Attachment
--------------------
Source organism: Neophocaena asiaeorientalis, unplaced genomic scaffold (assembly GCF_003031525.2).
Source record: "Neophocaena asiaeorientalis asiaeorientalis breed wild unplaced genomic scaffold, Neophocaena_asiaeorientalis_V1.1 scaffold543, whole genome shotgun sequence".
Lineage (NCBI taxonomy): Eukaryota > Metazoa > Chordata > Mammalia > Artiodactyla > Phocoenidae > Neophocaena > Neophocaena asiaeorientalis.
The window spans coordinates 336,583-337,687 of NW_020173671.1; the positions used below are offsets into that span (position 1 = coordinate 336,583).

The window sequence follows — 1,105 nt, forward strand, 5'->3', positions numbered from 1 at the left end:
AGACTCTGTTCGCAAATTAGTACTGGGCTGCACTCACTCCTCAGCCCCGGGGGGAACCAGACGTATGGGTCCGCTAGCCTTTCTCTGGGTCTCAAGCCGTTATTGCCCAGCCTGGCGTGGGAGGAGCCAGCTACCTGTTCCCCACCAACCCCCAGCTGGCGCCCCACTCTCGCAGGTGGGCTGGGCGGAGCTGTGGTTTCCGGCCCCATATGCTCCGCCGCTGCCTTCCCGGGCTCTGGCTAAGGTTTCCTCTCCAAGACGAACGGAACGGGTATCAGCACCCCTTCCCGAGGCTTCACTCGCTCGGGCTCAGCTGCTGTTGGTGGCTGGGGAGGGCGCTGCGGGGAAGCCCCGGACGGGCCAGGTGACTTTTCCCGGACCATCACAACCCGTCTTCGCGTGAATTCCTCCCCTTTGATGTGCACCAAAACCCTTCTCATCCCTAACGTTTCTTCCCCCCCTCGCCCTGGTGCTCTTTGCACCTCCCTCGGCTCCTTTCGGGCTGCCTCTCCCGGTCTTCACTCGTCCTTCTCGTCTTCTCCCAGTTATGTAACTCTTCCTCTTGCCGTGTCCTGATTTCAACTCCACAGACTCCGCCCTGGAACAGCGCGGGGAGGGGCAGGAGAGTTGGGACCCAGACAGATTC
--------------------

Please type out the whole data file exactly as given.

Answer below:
Source organism: Neophocaena asiaeorientalis, unplaced genomic scaffold (assembly GCF_003031525.2).
Source record: "Neophocaena asiaeorientalis asiaeorientalis breed wild unplaced genomic scaffold, Neophocaena_asiaeorientalis_V1.1 scaffold543, whole genome shotgun sequence".
Lineage (NCBI taxonomy): Eukaryota > Metazoa > Chordata > Mammalia > Artiodactyla > Phocoenidae > Neophocaena > Neophocaena asiaeorientalis.
The window spans coordinates 336,583-337,687 of NW_020173671.1; the positions used below are offsets into that span (position 1 = coordinate 336,583).

The window sequence follows — 1,105 nt, forward strand, 5'->3', positions numbered from 1 at the left end:
AGACTCTGTTCGCAAATTAGTACTGGGCTGCACTCACTCCTCAGCCCCGGGGGGAACCAGACGTATGGGTCCGCTAGCCTTTCTCTGGGTCTCAAGCCGTTATTGCCCAGCCTGGCGTGGGAGGAGCCAGCTACCTGTTCCCCACCAACCCCCAGCTGGCGCCCCACTCTCGCAGGTGGGCTGGGCGGAGCTGTGGTTTCCGGCCCCATATGCTCCGCCGCTGCCTTCCCGGGCTCTGGCTAAGGTTTCCTCTCCAAGACGAACGGAACGGGTATCAGCACCCCTTCCCGAGGCTTCACTCGCTCGGGCTCAGCTGCTGTTGGTGGCTGGGGAGGGCGCTGCGGGGAAGCCCCGGACGGGCCAGGTGACTTTTCCCGGACCATCACAACCCGTCTTCGCGTGAATTCCTCCCCTTTGATGTGCACCAAAACCCTTCTCATCCCTAACGTTTCTTCCCCCCCTCGCCCTGGTGCTCTTTGCACCTCCCTCGGCTCCTTTCGGGCTGCCTCTCCCGGTCTTCACTCGTCCTTCTCGTCTTCTCCCAGTTATGTAACTCTTCCTCTTGCCGTGTCCTGATTTCAACTCCACAGACTCCGCCCTGGAACAGCGCGGGGAGGGGCAGGAGAGTTGGGACCCAGACAGATTC